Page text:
... before a settlement agreement can be used to contradict an earlier finding of misconduct, there must be some evidence in respect of the misconduct which would contradict the position taken by the employer during the investigation by the Commission or at the time of the hearing before the Board. In our view the settlement agreement in question does not have this effect. This is not to suggest that settlement agreements cannot be admitted as evidence to rebut the Commission's understanding that employment was lost due to a claimant's own misconduct. Where, for example, a settlement agreement provides for reinstatement or the employee is given meaningful compensation then due weight should be given to such evidence.

    (emphasis added)

    In my view, the Board of Referees did not properly apply these principles of law. First, the Board did not have the Minutes of Settlement before it. The document was not received by the Commission until January 3, 2006, two months after the Board rendered its decision. Accordingly, there was no way for the Board to determine if the Minutes of Settlement contradicted a finding of misconduct. The Board of Referees simply took the position that even though there were Minutes of Settlement, they could not affect the Commission's determination with respect to misconduct on the part of the claimant. In light of the Federal Court of Appeal's decision in Boulton, that was clearly an error of law which warrants setting aside the Board's decision.

    Paragraphs 2 to 8 of the Minutes of Settlement (exhibits 18-31 to 18-33) provide as follows:

    2. The Employer withdraws its letter of termination dated.

    3. The Employer will pay to the Employee an amount equal to 12 weeks pay at her last regular rate of pay, less necessary deductions.

    4. The Employee will provide the Employer with a letter of resignation effective July 21, 2005, in wording as attached hereto as Schedule "A", which will be placed on the Employee's personnel file.

    5. The Employer will expunge from the Employee's personnel file all documents imposing the discipline and termination which were the subject of the grievances. The Employer will include a copy of these Minutes of Settlement on the Employee's personnel file.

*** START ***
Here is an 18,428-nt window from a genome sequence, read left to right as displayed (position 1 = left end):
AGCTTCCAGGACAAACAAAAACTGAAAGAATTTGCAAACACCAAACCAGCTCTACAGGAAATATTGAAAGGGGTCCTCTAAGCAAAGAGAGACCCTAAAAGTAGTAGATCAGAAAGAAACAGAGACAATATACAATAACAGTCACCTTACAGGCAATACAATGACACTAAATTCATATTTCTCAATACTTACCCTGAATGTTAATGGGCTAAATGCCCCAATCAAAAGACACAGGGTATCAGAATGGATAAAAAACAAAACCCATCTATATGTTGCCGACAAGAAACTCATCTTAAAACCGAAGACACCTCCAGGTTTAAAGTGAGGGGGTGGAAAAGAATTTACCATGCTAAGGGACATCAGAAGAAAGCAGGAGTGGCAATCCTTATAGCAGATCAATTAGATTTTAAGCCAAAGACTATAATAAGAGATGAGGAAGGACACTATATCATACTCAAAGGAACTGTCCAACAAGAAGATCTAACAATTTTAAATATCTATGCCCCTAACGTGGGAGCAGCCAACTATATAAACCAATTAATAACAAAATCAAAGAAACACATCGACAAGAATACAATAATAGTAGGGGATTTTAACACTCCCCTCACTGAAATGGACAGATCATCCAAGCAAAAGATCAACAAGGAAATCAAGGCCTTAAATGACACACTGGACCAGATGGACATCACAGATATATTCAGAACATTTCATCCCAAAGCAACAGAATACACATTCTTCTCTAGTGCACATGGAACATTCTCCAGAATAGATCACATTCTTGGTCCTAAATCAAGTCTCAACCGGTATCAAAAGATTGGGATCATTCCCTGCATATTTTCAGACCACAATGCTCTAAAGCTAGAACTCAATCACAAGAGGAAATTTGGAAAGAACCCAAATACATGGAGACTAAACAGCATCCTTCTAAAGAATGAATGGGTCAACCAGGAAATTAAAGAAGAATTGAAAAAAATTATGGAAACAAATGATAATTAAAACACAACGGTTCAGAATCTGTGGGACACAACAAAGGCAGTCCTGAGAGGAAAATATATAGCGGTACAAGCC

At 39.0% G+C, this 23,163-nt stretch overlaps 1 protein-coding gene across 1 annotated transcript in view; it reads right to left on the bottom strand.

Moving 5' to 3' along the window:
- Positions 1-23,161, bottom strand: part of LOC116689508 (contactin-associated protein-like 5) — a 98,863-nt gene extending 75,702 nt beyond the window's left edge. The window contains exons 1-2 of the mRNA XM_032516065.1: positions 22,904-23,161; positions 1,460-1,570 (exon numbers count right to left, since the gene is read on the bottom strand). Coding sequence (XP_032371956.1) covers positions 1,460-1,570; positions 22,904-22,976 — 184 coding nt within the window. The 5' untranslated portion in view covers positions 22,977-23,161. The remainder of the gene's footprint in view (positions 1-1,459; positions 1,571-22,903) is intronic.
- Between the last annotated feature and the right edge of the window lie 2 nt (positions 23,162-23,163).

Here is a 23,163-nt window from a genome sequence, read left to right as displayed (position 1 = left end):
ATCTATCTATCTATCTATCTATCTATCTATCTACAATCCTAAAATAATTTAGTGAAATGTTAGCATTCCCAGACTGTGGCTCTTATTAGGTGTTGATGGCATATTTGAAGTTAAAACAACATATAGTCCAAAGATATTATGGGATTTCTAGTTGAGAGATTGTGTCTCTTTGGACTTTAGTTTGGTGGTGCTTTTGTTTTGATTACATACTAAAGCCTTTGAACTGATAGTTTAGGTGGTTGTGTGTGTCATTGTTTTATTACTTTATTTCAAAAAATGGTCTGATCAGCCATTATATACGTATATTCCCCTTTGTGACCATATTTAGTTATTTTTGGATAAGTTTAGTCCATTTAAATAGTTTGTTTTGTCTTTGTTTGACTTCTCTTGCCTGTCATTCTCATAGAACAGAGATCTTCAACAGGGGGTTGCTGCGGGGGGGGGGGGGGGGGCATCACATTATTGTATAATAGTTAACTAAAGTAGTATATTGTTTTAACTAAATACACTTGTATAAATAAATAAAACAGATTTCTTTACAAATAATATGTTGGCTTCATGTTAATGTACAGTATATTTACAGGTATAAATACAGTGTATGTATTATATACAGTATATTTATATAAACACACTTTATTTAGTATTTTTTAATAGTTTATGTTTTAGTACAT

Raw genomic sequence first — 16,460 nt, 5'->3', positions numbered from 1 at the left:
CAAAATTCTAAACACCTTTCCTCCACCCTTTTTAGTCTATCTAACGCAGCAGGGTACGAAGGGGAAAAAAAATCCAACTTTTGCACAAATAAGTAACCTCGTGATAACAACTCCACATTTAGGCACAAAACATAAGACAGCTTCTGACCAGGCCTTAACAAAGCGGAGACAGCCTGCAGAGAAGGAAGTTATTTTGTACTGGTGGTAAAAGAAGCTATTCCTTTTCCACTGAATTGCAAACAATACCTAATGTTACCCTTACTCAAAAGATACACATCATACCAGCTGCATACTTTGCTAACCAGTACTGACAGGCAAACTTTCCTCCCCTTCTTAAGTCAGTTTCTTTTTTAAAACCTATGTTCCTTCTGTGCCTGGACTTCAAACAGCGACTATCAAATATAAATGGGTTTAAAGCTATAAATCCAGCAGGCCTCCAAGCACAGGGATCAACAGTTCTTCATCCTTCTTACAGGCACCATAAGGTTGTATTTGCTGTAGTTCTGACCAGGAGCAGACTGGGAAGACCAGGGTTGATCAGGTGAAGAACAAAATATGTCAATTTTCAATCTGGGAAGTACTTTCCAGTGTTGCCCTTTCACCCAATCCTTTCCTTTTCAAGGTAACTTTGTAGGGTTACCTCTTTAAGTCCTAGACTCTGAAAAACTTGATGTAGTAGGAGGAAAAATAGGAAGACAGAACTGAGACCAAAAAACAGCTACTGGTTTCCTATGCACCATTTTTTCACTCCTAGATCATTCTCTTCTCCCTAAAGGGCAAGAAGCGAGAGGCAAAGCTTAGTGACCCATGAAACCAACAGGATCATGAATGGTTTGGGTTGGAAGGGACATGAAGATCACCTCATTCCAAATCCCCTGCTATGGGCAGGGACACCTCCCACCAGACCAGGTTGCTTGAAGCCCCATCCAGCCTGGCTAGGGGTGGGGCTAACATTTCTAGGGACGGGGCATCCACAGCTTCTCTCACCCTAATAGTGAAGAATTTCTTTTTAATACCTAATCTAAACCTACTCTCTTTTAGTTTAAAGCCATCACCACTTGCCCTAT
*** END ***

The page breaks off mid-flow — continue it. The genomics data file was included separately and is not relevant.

6. The Employer will provide the Employee with a letter confirming the dates of her employment, the position held, some of the job's duties and responsibilities and her last rate of pay, in wording as attached hereto as Schedule "B".

    7. The Employer agrees that any requests from prospective employers of the Employee will be dealt with exclusively by Ms. Darlene Hall, the Employer's Executive Director, and that any and all comments by Ms. Hall will be consistent with, and limited to, that set out in Schedule "B".

    8. The Employer will file an amended Record of Employment stating that her employment was terminated by mutual agreement.

    My interpretation of these Minutes of Settlement is that they contradict a finding of misconduct on the claimant's part. The terms of the document are unequivocal; the claimant is no longer employed with the Aboriginal Health & Wellness Centre of Winnipeg by "mutual agreement" (see Amended Record of Employment, ex. 11). Furthermore, all documents relating to disciplinary matters as well as the claimant's termination were to be expunged from Ms. Courchene's file. In addition, the employer agreed to pay the claimant 12 weeks of pay as well as providing a letter confirming the dates of her employment and her job duties. Unlike the settlement agreement in the Boulton case, the Minutes of Settlement in the present case clearly contradict a finding of misconduct.

    For all of these reasons, the claimant's appeal is allowed and the Board's decision is set aside.

    Paul Rouleau


    OTTAWA, Ontario
    May 31, 2006